[From the production’s Facebook page]

But, good lord! These damn character names! Trying to type that previous paragraph took me twenty minutes. And if I had heard the term “Jellicle Cat” one more time, I was likely to stand up in the theatre and scream, Network‘s Peter Finch-style, “I’m mad as hell and I can’t take any more!”

I enjoyed myself more at Cats than I should dare to admit in writing; in fact, the experience inspired me to put some hurt on the gift booth as I departed (including cat-eared baseball hats for me and for my parents), which led me to wondering why this thing has had the nine lives it has had. The show is sweet-natured, a warm and comforting spectacle, beautifully staged and orchestrated, befuddling but ultimately not particularly intellectually challenging, and, on the balance, a showcase of every kind of theatrical talent a performer could possibly possess.

[From the production’s Facebook page]

I think the secret weapon is the show’s second act. The first act is kind of a rambling mess, something about a “Jellicle” (d’oh!) ball and a potential death and far too many cat puns and metaphysical gobbledygook and … leotards. The second act distills the experience into a succession of fun, poignant, catchy-as-eff numbers with cleverly drawn characters: the aforementioned “Gus the Theatre Cat,” “Skimbleshanks, the Railway Cat,” “Macavity the Mystery Cat,” “Magical Mister Mistoffelees” (with some truly nifty lighting effects), and the ubiquitous “Memory” (which was the emotional gut punch Sunday that it needs to be – kudos to Keri Rene Fuller). So, yes, I’ve been humming all of these melodies in my head for about a week now and occasionally prancing through my living room like a very old and overweight tabby. That’s the power of Cats. Damn you, you odd little man, Andrew Lloyd Webber!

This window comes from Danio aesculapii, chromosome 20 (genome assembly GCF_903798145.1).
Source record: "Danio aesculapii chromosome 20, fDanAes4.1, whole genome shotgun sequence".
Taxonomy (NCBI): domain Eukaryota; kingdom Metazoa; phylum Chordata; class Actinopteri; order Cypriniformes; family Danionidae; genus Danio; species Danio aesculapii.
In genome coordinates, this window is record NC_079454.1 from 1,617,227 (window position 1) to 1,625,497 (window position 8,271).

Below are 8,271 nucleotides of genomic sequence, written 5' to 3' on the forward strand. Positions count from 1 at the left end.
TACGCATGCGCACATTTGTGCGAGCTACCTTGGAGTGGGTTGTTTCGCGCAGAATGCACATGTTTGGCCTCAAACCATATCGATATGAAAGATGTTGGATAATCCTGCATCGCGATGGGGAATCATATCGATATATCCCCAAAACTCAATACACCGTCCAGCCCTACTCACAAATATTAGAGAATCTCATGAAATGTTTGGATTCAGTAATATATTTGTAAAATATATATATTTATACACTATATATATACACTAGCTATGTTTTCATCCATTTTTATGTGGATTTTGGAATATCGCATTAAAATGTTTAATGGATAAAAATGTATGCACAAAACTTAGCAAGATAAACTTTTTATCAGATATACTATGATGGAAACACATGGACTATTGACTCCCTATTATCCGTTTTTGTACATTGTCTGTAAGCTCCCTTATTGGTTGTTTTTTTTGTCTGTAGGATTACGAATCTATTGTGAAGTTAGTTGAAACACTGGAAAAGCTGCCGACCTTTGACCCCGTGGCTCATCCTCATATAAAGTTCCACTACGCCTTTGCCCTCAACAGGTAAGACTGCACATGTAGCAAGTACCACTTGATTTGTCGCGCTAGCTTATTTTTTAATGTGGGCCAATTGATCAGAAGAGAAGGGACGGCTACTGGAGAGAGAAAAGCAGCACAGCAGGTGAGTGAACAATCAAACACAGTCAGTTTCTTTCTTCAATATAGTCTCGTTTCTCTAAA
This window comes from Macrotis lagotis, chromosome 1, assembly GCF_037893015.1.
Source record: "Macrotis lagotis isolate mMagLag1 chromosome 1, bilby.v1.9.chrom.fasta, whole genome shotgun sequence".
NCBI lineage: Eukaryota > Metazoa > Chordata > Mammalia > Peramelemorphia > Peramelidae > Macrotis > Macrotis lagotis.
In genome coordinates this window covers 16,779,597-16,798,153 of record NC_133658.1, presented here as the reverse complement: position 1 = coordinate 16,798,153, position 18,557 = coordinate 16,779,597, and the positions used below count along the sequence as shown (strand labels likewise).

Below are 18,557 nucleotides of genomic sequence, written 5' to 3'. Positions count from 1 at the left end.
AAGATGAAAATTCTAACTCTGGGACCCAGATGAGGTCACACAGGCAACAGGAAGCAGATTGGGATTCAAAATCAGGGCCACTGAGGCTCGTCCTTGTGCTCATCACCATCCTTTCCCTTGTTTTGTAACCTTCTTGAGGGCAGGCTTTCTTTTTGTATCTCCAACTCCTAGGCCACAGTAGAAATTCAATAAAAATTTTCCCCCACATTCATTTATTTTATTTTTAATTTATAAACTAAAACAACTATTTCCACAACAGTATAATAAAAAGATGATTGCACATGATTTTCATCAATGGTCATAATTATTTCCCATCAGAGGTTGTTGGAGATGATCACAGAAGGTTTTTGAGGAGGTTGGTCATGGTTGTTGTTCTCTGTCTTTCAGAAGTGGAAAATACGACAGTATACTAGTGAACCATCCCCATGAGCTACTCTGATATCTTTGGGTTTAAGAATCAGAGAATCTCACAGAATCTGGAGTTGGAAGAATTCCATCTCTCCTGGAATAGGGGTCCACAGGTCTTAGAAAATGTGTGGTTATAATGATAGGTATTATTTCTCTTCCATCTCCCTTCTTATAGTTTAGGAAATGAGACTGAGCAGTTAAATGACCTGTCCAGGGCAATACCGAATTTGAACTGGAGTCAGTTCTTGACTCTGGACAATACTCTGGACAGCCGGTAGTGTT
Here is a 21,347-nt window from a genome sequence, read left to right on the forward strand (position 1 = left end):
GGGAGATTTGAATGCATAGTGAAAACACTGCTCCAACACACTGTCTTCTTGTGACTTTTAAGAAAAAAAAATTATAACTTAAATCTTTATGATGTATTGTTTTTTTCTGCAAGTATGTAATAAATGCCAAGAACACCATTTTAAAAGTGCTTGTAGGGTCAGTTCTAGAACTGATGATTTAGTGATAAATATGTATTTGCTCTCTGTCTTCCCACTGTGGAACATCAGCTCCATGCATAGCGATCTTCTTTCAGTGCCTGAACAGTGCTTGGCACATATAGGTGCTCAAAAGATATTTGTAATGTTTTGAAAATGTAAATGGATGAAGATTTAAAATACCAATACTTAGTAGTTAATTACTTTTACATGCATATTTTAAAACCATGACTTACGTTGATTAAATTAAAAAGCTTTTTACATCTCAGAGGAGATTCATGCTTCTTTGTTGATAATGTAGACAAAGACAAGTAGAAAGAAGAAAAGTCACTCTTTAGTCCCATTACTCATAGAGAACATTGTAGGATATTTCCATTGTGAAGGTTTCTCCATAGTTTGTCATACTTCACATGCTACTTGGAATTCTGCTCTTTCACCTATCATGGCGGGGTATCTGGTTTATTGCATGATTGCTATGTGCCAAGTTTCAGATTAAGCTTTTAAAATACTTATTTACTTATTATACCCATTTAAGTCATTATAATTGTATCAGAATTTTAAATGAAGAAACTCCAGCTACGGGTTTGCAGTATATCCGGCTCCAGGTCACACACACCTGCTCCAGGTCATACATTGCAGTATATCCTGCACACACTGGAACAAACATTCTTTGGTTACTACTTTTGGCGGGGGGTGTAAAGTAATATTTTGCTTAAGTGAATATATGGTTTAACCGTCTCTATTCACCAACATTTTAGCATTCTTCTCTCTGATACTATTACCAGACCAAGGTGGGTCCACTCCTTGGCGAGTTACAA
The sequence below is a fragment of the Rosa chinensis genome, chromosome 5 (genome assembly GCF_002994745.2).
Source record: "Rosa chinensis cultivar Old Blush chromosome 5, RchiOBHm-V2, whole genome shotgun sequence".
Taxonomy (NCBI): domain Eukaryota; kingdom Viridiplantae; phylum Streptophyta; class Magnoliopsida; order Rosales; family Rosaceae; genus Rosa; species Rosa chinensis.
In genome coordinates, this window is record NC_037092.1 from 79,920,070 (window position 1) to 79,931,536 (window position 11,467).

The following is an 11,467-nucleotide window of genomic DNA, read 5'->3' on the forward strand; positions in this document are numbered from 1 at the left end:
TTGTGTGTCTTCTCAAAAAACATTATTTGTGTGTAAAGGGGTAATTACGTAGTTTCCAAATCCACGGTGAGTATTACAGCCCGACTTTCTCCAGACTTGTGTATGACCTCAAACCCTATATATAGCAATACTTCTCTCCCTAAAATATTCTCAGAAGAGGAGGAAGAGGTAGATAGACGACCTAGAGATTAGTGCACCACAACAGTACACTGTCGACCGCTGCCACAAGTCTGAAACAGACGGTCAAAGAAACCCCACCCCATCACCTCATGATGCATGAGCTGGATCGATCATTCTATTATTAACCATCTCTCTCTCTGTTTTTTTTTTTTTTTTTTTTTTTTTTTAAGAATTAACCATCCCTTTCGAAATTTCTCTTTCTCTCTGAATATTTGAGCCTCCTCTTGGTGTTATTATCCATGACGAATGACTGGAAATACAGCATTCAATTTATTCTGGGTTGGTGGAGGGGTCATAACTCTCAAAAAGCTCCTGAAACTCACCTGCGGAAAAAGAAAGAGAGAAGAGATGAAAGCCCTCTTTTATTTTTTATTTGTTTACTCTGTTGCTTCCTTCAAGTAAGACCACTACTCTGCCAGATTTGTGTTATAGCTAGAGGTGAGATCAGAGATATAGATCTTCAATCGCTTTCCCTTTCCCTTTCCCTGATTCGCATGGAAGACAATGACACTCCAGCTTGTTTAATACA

[From the production’s Facebook page]

From Broadway in Detroit: One of the biggest hits in theatrical history, Cats will come to Detroit from September 3-15, 2019 as part of a multi-season North American tour. Tickets for CATS start at $35 (includes facility and parking fees) and will go on sale Sunday, June 9. Tickets can be purchased online at www.broadwayindetroit.com or www.ticketmaster.com, and by phone at 800-982-2787. A limited number of premium seats will be available through Ticketmaster and at the Fisher Theatre box office. For group sales (12 or more) please call 313-871-1132 or email groups@broadwayindetroit.com. Tickets for the open captioned and audio described performance may be purchased in person at the Fisher Theatre box office or by phone at 313-872-1000, ext. 0. Composed by Andrew Lloyd Webber and based on T.S. Eliot’s Old Possum’s Book of Practical Cats, the record-breaking musical has captivated audiences in over 30 countries and 15 languages, is now on tour across North America featuring new sound design, direction and choreography for a new generation.

_________________

[From the production’s Facebook page]

And now for the antithesis. Technically, one should not review a final dress rehearsal … but The Encore Musical Theatre Company’s current production of Fun Home, an industry preview of which I was invited to attend earlier this week, is transporting, heartbreaking, funny as hell, poignant, and beautifully crafted. So I’m breaking a cardinal rule of criticism! C’est la vie! The show opened at the theatre’s space in Dexter, Michigan, this past Thursday and runs through October 13.